Off the Air
What happened to the forum for...?
Official Direct Thread: The Darjeeling Limited
Consider this your official thread for Wes Anderson's The Darjeeling Limited. What are your favorite moments, themes, and compositions? How do you think this film relates to the rest of Anderson's filmography? Discuss!
edited December 2016
This was the first Wes Anderson film that I had a hard time getting into. I thought it was too Wes Andersony almost to the point of self-parody and for whatever reason I didn't respond well to everything being so literal. They actually carry around their father's luggage the whole film and then they shed all of that baggage at the end. But I've really come around on the film since and totally disagree with 2007 me.
It's also a beautifully shot film.
My favorite sequence is easily the long tracking dream shot on The Darjeeling Limited where you see all the characters we've either heard about or seen in some form on the same train, all culminating with the man-eating tiger. Amazing shot.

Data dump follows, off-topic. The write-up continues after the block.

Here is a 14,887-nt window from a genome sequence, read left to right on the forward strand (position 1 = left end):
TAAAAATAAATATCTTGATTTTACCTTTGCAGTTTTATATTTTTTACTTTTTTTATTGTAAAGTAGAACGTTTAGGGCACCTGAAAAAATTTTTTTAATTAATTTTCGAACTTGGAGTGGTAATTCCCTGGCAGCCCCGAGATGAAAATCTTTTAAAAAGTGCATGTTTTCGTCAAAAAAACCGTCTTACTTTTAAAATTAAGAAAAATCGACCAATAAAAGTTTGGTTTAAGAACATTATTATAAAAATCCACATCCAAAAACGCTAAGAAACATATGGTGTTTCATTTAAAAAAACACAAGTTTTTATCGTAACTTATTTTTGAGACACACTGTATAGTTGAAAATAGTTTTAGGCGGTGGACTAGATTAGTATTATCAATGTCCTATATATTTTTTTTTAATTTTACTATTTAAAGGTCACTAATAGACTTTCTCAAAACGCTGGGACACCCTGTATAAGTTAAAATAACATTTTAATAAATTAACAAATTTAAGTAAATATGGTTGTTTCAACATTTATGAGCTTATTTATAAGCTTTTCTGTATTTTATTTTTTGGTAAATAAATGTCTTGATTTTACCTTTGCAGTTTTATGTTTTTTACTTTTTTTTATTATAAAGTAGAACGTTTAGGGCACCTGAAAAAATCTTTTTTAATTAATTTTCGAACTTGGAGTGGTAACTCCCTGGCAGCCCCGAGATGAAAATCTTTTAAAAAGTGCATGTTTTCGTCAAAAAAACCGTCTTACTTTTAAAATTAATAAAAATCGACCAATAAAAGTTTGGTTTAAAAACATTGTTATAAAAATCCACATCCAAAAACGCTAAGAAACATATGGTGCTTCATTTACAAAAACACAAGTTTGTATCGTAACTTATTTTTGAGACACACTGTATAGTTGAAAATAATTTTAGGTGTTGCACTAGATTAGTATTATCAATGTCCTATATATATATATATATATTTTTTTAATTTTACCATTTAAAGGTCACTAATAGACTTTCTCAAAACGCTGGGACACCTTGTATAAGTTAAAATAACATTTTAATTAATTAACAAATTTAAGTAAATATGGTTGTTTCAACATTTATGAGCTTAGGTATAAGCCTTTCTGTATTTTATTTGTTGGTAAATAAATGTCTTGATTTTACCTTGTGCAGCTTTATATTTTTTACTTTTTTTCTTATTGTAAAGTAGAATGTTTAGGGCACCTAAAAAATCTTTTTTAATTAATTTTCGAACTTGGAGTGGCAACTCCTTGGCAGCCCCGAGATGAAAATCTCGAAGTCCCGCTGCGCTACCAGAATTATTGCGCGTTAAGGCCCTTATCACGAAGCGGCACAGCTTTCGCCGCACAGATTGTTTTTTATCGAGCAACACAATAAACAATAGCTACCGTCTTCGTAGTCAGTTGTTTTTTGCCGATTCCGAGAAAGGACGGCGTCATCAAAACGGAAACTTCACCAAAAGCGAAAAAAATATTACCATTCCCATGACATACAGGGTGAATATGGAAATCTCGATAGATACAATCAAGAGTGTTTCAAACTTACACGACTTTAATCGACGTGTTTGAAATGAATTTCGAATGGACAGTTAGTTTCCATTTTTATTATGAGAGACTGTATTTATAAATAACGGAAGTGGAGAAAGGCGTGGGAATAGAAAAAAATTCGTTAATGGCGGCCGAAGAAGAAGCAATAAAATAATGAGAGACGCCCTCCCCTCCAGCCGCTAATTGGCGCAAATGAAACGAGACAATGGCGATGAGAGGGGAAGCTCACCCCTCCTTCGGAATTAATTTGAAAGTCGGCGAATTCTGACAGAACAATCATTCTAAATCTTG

I also found the scene with the death of the village boy really affecting. I used to like it simply because it was jarring and kind of brought a seriousness to the movie that the brothers needed, but this time I really got caught up in the emotions of the father of the boy, me being a father myself now.
A couple of interesting things I got from the Criterion extras:
Matt Zoller Seitz has a fantastic video essay called "Chaos and Control" that really helped me to appreciate the film so much more. I tried to find it on youtube to share here, but it doesn't seem to be available anywhere but the Criterion disc. I was able to find a different Darjeeling video essay that he did
here on Vimeo
, and while I like the one on Criterion better, it's still really good. It's about 12 minutes long and is well worth a watch.
This was the first film that Wes Anderson did without a Mark Mothersbaugh score. All the music is basically from Merchant Ivory productions or Satyajit Ray movies. There is a cool conversation between Anderson and James Ivory on the disc about music and being influenced by those old films.